"It was beyond our wildest dreams -- not just anybody paid for it, but Rod Stewart!" she said. "God always hears your prayers and answers them -- they just might not be answered in the way that you expect."
Copyright 2017 by CNN NewSource. All rights reserved. This material may not be published, broadcast, rewritten or redistributed.


WASHINGTON (AP) -- Dealing a serious blow to President Donald Trump's agenda, the Senate early Friday rejected a measure to repeal parts of former President Barack Obama's health care law after a night of high suspense in the U.S. Capitol.

Article by ERICA WERNER AND ALAN FRAM for the ASSOCIATED PRESS                          
Unable to pass even a so-called "skinny repeal," it was unclear if Senate Republicans could advance any health bill despite seven years of promises to repeal "Obamacare."

"This is clearly a disappointing moment," said Senate Majority Leader Mitch McConnell, R-Ky. "I regret that our efforts were not enough, this time."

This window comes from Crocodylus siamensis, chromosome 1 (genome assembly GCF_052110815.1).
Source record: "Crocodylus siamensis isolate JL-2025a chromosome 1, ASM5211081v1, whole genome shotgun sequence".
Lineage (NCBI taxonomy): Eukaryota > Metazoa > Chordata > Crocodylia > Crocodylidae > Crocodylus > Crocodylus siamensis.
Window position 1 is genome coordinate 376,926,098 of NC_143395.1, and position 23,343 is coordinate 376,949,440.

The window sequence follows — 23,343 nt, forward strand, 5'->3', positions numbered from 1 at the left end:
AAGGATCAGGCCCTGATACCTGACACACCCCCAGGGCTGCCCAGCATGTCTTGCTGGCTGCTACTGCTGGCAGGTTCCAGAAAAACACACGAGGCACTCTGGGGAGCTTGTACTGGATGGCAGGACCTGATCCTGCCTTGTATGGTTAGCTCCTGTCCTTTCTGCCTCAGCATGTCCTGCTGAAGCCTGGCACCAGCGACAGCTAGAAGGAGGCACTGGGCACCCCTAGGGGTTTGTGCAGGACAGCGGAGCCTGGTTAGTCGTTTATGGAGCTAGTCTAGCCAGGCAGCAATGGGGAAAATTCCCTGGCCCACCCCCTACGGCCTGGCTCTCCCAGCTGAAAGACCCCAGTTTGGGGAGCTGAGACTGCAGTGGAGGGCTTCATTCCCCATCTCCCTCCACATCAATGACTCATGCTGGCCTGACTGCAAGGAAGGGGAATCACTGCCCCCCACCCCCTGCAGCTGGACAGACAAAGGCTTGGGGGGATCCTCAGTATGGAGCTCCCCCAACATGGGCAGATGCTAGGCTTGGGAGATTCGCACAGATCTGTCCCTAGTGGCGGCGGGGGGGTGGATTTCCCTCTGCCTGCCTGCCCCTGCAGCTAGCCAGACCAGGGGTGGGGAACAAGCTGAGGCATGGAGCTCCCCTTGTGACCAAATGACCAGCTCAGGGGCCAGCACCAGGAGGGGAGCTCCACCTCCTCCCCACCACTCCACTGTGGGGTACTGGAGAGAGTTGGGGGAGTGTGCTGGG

"It's time to move on," he said. The vote was 49-51 with three Republicans joining all Democrats in voting 'no.'

McConnell put the health bill on hold and announced that the Senate would move onto other legislation next week.

Trump responded on Twitter: "3 Republicans and 48 Democrats let the American people down. As I said from the beginning, let ObamaCare implode, then deal. Watch!"

A key vote to defeat the measure was cast by Sen. John McCain, R-Ariz., who returned to the Senate this week after receiving a diagnosis of brain cancer. In an impassioned speech the day he returned, McCain had called for bipartisanship on major issues of national concern, and a return to the "regular order" of legislating by committee.

Two other Republicans - Sens. Lisa Murkowski of Alaska and Susan Collins of Maine - joined McCain and all Democrats to reject the amendment, which would have repealed a mandate that most individuals get health insurance and would have suspended a requirement that large companies provide coverage to their employees. It would have also suspended a tax on medical devices and denied funding to Planned Parenthood for a year.

On Twitter, McCain said the repeal bill "fell short of our promise to repeal & replace Obamacare w/ meaningful reform," adding, "I hope we can rely on humility, cooperation & dependence on each other to better serve the people who elected us."